Ray Culp

The quintessential Iowa City Regal is Ray Culp, who toiled for either the Phillies or Red Sox in all but one of his eleven seasons in the bigs.  He made the majors in 1963 and won 43 games in his four years in Philly.  After a campaign with the Cubs, Culp then spent six seasons with the Red Sox, winning 78 more before retiring in 1973 at age 31.  His top three comps for “similarity scores” are pretty good company: Earl Wilson, John Denny, and Mike Scott.

I have a couple of minor attachments to Ray Culp.  First of all, his success with Boston was due in part to mastery of the palmball, my favorite pitch as a senior.  Here is a quotation from a fine article about his career: “It’s a funny pitch,” said Culp.  “You hold the ball deep against the front of the hand, in the spread between the thumb and the first finger.  You don’t throw it hard.  In fact, you couldn’t if you wanted to — the fingers are in all the wrong places.  But if you use your thumb correctly you can get a lot of spin on the ball.”  (Oddly enough, what I remember most about my version of the pitch was the lack of spin… this might explain why I had mixed results!)

My memory of him was rekindled a few years back; a student where I teach had the same name.  There was also a Knoblauch kid in the school about the same time who was related to the Twins star.  My Ray Culp, like most kids, had no knowledge and little interest in an old-timer who pitched long before he was born.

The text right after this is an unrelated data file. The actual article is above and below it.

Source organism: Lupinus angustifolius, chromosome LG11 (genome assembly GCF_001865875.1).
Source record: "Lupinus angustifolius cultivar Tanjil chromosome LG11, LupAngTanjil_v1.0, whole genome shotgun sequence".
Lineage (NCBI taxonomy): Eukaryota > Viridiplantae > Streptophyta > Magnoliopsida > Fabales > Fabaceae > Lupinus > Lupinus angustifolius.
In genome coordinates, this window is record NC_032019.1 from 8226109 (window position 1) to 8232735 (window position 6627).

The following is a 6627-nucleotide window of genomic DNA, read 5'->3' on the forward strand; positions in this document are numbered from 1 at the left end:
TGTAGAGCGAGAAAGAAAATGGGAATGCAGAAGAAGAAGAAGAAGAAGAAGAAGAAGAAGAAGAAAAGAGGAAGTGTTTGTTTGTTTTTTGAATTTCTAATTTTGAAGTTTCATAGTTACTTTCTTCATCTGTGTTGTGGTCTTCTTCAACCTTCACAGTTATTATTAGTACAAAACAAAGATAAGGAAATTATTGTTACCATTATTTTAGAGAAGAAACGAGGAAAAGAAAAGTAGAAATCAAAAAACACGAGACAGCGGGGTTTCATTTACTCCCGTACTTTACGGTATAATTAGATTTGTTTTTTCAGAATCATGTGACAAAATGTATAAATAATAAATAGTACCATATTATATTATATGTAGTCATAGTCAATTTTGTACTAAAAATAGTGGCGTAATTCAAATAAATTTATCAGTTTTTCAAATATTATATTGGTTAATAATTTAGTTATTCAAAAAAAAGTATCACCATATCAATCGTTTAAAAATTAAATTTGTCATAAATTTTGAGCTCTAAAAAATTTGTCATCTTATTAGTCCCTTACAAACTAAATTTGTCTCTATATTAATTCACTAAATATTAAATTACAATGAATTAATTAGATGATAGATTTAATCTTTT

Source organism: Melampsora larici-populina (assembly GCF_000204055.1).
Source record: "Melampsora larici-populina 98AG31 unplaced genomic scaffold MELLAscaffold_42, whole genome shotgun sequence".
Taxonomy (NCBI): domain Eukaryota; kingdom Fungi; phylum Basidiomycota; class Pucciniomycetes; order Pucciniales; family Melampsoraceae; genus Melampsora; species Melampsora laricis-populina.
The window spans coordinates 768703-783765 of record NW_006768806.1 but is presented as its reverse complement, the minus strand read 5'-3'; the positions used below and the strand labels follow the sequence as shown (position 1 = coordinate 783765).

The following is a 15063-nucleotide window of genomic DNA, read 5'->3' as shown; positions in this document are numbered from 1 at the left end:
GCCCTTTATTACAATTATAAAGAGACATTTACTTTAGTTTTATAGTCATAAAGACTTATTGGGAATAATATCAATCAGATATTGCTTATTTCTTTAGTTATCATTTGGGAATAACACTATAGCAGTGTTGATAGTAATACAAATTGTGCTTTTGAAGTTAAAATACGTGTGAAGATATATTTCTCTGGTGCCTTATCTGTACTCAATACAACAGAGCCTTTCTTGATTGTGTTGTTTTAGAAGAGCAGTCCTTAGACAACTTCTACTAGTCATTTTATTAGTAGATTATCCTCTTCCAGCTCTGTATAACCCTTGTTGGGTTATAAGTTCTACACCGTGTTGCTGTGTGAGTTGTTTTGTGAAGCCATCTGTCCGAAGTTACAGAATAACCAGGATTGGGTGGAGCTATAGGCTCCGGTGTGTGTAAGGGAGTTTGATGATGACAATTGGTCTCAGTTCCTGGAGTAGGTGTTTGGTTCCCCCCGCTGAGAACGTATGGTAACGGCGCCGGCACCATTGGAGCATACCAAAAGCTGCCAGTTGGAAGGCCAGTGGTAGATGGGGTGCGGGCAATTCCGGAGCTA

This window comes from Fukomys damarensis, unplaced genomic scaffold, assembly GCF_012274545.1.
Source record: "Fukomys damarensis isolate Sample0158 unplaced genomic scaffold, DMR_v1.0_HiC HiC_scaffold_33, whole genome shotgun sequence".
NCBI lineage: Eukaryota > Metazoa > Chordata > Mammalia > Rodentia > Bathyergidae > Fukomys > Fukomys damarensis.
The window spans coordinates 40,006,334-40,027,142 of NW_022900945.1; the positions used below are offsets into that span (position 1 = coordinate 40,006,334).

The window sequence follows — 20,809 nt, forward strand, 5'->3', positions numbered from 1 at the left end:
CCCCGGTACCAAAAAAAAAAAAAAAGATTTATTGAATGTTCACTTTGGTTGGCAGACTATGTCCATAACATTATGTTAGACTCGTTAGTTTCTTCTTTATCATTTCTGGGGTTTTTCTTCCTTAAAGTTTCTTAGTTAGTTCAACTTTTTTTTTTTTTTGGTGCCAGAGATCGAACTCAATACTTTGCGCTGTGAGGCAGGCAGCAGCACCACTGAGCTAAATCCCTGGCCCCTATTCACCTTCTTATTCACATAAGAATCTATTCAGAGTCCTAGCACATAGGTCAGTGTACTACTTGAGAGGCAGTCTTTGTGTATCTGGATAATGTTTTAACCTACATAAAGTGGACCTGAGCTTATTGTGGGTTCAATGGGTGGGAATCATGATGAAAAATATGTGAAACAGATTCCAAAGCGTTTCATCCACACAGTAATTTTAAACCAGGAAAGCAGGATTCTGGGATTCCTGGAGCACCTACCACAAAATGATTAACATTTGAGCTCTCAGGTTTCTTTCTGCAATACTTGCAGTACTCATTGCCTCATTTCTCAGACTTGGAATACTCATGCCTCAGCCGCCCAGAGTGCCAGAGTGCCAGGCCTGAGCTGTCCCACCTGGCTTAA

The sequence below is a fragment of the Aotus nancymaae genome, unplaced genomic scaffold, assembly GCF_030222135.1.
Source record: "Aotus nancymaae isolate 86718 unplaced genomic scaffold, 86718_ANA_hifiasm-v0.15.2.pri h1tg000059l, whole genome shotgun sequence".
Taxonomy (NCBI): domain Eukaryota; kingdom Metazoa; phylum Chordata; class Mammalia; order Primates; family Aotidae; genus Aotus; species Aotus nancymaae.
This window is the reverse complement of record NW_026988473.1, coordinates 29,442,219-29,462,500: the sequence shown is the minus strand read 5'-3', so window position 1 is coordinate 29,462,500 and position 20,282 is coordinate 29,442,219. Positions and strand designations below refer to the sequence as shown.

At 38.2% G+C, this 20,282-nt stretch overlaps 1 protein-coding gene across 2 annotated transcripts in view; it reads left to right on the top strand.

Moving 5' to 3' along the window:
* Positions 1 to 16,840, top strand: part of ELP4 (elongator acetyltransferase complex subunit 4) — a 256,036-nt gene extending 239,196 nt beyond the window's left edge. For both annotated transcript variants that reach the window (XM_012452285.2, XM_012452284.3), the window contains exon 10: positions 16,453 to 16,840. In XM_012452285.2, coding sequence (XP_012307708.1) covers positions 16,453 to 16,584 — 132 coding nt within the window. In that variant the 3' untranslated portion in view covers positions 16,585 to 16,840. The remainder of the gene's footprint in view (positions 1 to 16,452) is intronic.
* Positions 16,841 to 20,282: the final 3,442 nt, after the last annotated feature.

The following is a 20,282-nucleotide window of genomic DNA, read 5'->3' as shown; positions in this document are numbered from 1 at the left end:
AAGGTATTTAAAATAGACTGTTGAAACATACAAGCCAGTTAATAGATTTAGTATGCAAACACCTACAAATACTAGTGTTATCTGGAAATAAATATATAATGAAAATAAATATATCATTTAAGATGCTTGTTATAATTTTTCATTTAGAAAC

When you look up Ray Culp (or any player, for that matter) at the Baseball Reference site, the first stats given are the career numbers.  Leading things off is one of those new-fangled stats, Wins Over Replacement (WAR), which is used to assign players an overall value with a single number.  The value is a very simple thing to look at, but the mathematical hoops jumped in its computation make my head hurt — here is a link to what is involved.  This is obviously a stat born in the personal computer age.

When a Strat-O-Matic pitching staff is sorted by WAR, generally the starters will be on top and the relievers below.  This shows that Innings Pitched is an important component in value.  On the Iowa City franchise, for example, the top six guys all have over 100 innings, and the rest are below 100.  Quality also factors in, as notably shown by Jose Santiago’s position among the six Regals starters:

Pitcher          WAR     Innings     ERA      WHIP
Larry Jackson    4.1       244      2.77      1.18
Chris Short      3.4       270      2.94      1.17
Woodie Fryman    3.2       214      2.78      1.22
Jose Santiago    3.1       124      2.25      1.11
Ray Culp         2.9       216      2.91      1.15
Dick Ellsworth   2.3       196      3.03      1.19

In just about any year other than 1968, this would be a dynamite fantasy group  — these six pitchers combine for 19 wins better than a generic replacement arm.  But this is the IBC and 1968, where the best pitcher, Bob Gibson, is worth +15 wins all by his lonesome.  Now curious about how the league’s pitching staffs stack by this measure, I added up the WAR values on each club, with one total for the six starters and another for the seven relievers.  The order of presentation is the same as the league’s current standings, and I’ve included each team’s current ERA for another reference point: